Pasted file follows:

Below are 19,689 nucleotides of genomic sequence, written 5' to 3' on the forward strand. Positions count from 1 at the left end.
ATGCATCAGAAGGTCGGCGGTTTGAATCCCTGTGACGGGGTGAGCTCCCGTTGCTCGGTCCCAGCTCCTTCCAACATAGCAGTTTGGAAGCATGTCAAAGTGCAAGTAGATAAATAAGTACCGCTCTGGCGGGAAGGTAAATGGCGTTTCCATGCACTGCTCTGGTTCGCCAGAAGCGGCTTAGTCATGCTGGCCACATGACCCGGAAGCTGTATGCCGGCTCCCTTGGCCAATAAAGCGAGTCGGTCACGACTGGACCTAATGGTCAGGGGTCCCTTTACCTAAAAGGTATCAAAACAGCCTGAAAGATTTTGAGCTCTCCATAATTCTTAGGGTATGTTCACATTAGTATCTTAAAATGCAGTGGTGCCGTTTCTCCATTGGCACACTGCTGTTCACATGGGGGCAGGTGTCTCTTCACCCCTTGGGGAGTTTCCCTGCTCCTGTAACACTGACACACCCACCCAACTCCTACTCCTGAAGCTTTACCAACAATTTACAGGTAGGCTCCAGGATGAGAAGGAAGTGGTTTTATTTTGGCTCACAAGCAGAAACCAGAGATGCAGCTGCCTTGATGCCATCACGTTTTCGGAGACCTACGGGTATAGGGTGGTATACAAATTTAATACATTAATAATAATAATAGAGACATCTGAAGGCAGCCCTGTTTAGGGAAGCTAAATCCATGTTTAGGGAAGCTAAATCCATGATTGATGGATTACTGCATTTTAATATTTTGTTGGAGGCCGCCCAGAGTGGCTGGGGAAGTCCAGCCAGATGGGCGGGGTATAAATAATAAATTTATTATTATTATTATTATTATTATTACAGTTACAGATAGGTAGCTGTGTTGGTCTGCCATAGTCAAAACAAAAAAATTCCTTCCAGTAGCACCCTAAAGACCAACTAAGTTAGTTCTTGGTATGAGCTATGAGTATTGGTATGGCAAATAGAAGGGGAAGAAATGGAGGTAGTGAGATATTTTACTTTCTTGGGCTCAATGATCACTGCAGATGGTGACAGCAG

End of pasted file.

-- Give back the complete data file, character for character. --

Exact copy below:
Below are 19,689 nucleotides of genomic sequence, written 5' to 3' on the forward strand. Positions count from 1 at the left end.
ATGCATCAGAAGGTCGGCGGTTTGAATCCCTGTGACGGGGTGAGCTCCCGTTGCTCGGTCCCAGCTCCTTCCAACATAGCAGTTTGGAAGCATGTCAAAGTGCAAGTAGATAAATAAGTACCGCTCTGGCGGGAAGGTAAATGGCGTTTCCATGCACTGCTCTGGTTCGCCAGAAGCGGCTTAGTCATGCTGGCCACATGACCCGGAAGCTGTATGCCGGCTCCCTTGGCCAATAAAGCGAGTCGGTCACGACTGGACCTAATGGTCAGGGGTCCCTTTACCTAAAAGGTATCAAAACAGCCTGAAAGATTTTGAGCTCTCCATAATTCTTAGGGTATGTTCACATTAGTATCTTAAAATGCAGTGGTGCCGTTTCTCCATTGGCACACTGCTGTTCACATGGGGGCAGGTGTCTCTTCACCCCTTGGGGAGTTTCCCTGCTCCTGTAACACTGACACACCCACCCAACTCCTACTCCTGAAGCTTTACCAACAATTTACAGGTAGGCTCCAGGATGAGAAGGAAGTGGTTTTATTTTGGCTCACAAGCAGAAACCAGAGATGCAGCTGCCTTGATGCCATCACGTTTTCGGAGACCTACGGGTATAGGGTGGTATACAAATTTAATACATTAATAATAATAATAGAGACATCTGAAGGCAGCCCTGTTTAGGGAAGCTAAATCCATGTTTAGGGAAGCTAAATCCATGATTGATGGATTACTGCATTTTAATATTTTGTTGGAGGCCGCCCAGAGTGGCTGGGGAAGTCCAGCCAGATGGGCGGGGTATAAATAATAAATTTATTATTATTATTATTATTATTATTACAGTTACAGATAGGTAGCTGTGTTGGTCTGCCATAGTCAAAACAAAAAAATTCCTTCCAGTAGCACCCTAAAGACCAACTAAGTTAGTTCTTGGTATGAGCTATGAGTATTGGTATGGCAAATAGAAGGGGAAGAAATGGAGGTAGTGAGATATTTTACTTTCTTGGGCTCAATGATCACTGCAGATGGTGACAGCAG